I left the Argosy cruise with a sense of happiness and contentment.  I had come here for two reasons.  To explore a new city, but also to escape a debilitating depression.  Seattle helped me to understand that as upsetting as current events are, there is still beauty in the world and hope for the future.  She's not that far away that I can't hop on that train and return again and again and again.  Whenever the need arises.  


Good-Bye Seattle.

Until we meet again.






Wednesday, February 8, 2017

The Folks at Miners Landing

Exploring Seattle






Bathroom anxiety.  This isn't a topic for a blog about magical moments but let's face it, every traveler in a strange land has experienced it.  I've known a few who have stopped traveling altogether because of it.  I once took a bus from Mexico City to San Miguel de Allende with my elderly aunt who screamed at the driver, "If you don't stop at a bathroom within ten minutes you better have a mop on board because there's gonna be a big old puddle on your floor."

He did.
And so I found myself running down halls and up and down stairs at a place called "Miners Landing" in search of a public restroom.  I figured there had to be one somewhere.  This looked like one of those tourist enclaves.  You know the type.  Junk shops.  Fudge.  Cotton Candy.  Fish and chips. Even a carousel.  It was early enough in the morning that the Ladies Room was freshly sanitized.  Ah, relief!

  I swear the old guy above winked at me as I walked past him.  (These old men do that to me, you know.)  He could tell I was a different person now.  More relaxed.  Eager to look around.  Look at him.

Then a chorus of voices sprung up from every corner of the place.

"Hey, lady, what's your hurry?"

"Hey, cutie, wanna take my picture?"

They were everywhere.  In front of every shop.  Unloading merchandise from the rafters.  Singing.  Hawking their wares.  Life size wooden creatures with big grins and happy dispositions.  Begging.  Extolling their charms.  Besieging me to hang out for awhile.

I snapped away, happy as a clam.  I had found my people.
I even started to laugh at myself, realizing I was becoming as crazy as my dearly departed aunt.  But you know what?  She was out there traveling the world in her eighties.  With obstinacy and a raunchy sense of humor.

I want to keep traveling, too, even when I'm white-haired, wrinkled and walking with a cane.  I'm not letting any anxiety stop this old gal.  No way! 


"Oh, for crying out loud," this wise one advised, "Just buy some Depends and be done with it!"









Monday, February 6, 2017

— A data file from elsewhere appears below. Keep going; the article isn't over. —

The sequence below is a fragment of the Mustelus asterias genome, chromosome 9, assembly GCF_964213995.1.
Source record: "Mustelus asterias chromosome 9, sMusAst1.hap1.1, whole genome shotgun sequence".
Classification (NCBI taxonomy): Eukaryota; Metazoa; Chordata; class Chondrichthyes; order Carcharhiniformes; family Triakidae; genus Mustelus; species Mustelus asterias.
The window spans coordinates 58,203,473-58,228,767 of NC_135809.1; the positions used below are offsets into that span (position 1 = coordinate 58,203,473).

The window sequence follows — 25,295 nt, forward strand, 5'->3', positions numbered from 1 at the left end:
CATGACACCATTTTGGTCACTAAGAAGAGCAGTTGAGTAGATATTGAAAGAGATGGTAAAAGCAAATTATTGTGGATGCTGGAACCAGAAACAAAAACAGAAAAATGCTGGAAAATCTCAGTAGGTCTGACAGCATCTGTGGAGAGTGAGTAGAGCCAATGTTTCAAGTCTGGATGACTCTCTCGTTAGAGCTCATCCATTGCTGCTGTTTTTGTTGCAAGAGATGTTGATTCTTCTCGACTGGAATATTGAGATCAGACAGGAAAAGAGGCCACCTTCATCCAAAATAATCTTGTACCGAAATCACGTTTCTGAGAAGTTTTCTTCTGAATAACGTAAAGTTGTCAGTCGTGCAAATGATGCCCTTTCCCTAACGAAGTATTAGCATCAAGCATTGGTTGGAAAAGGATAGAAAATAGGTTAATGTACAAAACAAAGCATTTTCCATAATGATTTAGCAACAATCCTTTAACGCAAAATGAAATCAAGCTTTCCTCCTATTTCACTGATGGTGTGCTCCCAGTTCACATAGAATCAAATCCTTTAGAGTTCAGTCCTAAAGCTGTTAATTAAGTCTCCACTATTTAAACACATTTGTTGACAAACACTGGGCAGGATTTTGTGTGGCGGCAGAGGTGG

SAM What Not I Am

Exploring Seattle






I love visiting art museums.  From the great ones like the Louvre and the Prado to the smaller more intimate ones like the Van Gogh Museum in Amsterdam.  It is my own reaction to the art within that is the draw.  What is going to move me?  Will it be the Mona Lisa?  The Night Watch?  Or some obscure work in the far recesses of the building.  More often than not, it is the latter.
The Seattle Art Museum (SAM for short) has several stellar exhibits ranging from the art of Ancient Greece to contemporary American.  But it was the masks, this time, that stopped me in my tracks.  Ethnic art has always been a singular interest of mine, but something deeper was going on here--something that I hadn't really explored until I walked through room after room of masks collected from all corners of the world.
Masks have always been a part of the arts.  We wear costumes in theater, dance and opera.  Masks bring alive cultural history, morality tales and folk lore.  They teach and enlighten.  But something else goes on when you put on a mask.  You transmogrify into a different being.  I witnessed this phenomenon as a young dancer.  Put me in a beautiful costume and my confidence soared.  A triple pirouette?  No problem.
But masks aren't just for artists.  Masks are a necessity in a civilized world.  They hide our bigotry.  Our xenophobic tendencies.  They hide those shameful, politically incorrect thoughts that are best hidden if we are all to live together in peace.  Taking off the mask exposes the true nature of our souls.  And that nature, I have come to realize, is not one that inspires.  It is dark.  Ugly.  Self-centered and cruel.


Best to cover our true nature up.
Best to wear a mask.







Saturday, February 4, 2017

Olympic Iliad

Art in Public Places










Artist:  Alexander Liberman
Installed:  1984
Location:  Seattle Center